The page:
Steve-o

August 27, 2011 8:25 am

How BIG of our neighbors in Chesapeake to waive the tolls on their golden expressway! Aren’t they SWEET?!

Russ Lay

August 26, 2011 10:32 pm

Let’s keep one thing in perspective. Caution, stay, leave–they can all be the right decision, but those of us who stay are the only one’s who might be told “I told you so”..perhaps at our memorial service. It’s a personal choice, but there is zero shame in leaving or exercising caution.

Villager

August 26, 2011 8:35 pm

The one and only reason myself and friends and neighbors are staying is because of restricted entry after the storm passes. Timely return entry is important to access and minimize damage to our property.
Good Luck to All!

Allan 2

August 26, 2011 7:47 pm

Gee. I urge caution and wish you good luck and this is your response! Your right. Go to Billy’s get a couple cases of Bud lite and have yourself a real drunken ball.

Anthony BAROCO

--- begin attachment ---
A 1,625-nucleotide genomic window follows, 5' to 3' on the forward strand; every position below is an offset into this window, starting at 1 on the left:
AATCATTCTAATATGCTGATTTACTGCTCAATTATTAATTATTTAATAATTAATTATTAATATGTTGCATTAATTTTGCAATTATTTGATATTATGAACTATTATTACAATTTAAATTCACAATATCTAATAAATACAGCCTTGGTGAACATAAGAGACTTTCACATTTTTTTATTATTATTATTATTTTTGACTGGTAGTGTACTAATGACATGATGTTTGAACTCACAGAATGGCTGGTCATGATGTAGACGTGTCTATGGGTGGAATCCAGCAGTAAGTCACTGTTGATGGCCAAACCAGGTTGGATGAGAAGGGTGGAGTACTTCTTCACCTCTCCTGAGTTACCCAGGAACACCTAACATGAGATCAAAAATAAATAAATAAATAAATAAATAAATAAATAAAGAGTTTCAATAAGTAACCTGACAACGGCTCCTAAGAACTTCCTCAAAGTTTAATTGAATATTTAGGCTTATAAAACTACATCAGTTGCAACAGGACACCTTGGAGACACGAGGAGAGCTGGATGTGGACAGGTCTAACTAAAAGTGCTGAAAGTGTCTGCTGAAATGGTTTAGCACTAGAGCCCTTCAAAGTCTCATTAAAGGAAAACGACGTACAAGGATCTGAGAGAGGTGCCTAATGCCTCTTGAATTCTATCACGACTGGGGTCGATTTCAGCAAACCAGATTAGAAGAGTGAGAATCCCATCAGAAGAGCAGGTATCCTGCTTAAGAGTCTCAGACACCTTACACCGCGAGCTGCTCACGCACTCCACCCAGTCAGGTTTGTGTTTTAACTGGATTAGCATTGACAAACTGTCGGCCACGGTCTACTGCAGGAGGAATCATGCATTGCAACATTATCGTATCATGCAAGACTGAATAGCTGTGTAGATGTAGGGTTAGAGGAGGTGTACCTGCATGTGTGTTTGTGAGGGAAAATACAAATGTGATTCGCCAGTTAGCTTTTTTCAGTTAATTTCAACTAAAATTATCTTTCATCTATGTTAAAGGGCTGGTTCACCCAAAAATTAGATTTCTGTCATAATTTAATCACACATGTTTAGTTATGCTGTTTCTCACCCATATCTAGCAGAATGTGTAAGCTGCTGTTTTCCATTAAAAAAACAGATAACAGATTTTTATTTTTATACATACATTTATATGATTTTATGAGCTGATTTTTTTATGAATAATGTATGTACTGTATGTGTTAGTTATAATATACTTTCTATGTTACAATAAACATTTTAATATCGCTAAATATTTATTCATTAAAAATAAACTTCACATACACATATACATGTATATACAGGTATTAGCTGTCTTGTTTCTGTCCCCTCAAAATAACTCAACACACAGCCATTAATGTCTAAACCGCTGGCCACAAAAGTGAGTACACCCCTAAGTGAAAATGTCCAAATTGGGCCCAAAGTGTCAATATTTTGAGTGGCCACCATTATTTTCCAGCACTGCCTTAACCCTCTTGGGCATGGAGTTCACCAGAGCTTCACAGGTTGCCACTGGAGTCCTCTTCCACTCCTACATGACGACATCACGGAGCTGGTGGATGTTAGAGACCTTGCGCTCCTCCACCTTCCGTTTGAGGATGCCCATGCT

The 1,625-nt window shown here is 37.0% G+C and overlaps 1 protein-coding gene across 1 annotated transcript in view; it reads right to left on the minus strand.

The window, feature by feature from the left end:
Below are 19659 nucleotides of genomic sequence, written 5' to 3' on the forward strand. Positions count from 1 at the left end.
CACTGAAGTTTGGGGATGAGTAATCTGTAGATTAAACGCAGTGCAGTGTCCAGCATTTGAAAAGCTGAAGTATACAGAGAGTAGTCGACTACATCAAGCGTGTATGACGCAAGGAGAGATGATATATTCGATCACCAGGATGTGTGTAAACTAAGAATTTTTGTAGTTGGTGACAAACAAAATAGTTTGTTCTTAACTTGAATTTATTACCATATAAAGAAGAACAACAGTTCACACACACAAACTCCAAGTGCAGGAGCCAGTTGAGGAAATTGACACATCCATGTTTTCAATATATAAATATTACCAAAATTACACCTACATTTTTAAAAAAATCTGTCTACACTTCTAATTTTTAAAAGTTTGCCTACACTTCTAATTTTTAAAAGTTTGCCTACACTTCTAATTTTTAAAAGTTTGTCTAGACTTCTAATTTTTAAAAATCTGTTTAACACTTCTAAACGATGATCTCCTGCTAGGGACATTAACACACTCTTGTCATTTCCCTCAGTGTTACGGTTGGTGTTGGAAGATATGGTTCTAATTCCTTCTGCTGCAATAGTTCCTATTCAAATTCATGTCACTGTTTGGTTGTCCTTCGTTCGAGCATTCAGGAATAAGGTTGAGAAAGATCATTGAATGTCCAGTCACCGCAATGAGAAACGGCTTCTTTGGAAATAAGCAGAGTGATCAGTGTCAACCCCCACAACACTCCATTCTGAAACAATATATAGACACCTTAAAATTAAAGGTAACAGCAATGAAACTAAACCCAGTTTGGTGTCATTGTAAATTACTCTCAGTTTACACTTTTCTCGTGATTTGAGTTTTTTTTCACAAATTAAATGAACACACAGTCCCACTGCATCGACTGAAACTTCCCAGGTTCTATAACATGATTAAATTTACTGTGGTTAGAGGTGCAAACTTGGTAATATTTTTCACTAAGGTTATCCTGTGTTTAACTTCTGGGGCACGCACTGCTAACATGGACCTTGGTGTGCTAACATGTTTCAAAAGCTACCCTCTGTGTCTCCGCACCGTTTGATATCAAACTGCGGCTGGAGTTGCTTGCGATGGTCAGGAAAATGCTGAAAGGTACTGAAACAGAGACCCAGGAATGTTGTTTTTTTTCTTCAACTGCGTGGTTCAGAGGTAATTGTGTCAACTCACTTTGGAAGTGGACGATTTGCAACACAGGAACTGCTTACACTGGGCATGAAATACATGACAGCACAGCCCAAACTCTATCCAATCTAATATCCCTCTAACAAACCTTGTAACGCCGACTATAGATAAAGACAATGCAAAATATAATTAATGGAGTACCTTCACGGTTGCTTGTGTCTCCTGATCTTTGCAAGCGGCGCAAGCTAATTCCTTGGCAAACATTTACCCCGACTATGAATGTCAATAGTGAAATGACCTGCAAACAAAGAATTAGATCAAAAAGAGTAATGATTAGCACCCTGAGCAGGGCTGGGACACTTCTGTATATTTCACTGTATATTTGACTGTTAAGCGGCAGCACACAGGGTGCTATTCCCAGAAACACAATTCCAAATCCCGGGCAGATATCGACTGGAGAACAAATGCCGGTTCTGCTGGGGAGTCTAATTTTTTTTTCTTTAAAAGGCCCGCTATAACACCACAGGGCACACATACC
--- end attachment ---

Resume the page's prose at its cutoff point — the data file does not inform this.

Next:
August 26, 2011 4:24 pm

I live on a barrier island and got creamed by Ivan.
I wish NC all the best

Ty Webb

August 26, 2011 2:31 pm

I agree AD. And Allan2, thanks for the “I told you so” ahead of time. I don’t mean to sound insensitive to the victims of Katrina, but, they were woefully unprepared. I think, or I would hope that those that are staying are as prepared as they can be. We don’t expect the gov’t to provide us with supplies we should have already gotten ourselves.
Oh, and I don’t live in a soup bowl surrounded by decaying levees either. But hey, you’re the meteorologist with a crystal ball, so what do we know. And please stop with the worst storm in 40 years spiel.

johnr

August 26, 2011 2:14 pm

Pat, good for you for taking your cat with you—-that’s one of the primary reasons my wife and I are staying—we have 7, and, we’d never abandon them.

AD

August 26, 2011 12:54 pm

What sucks is no one trusts The Weather Channel because they’re wrong almost every time. They keep predicting a storm increase to increase ratings, and it still weakens every report….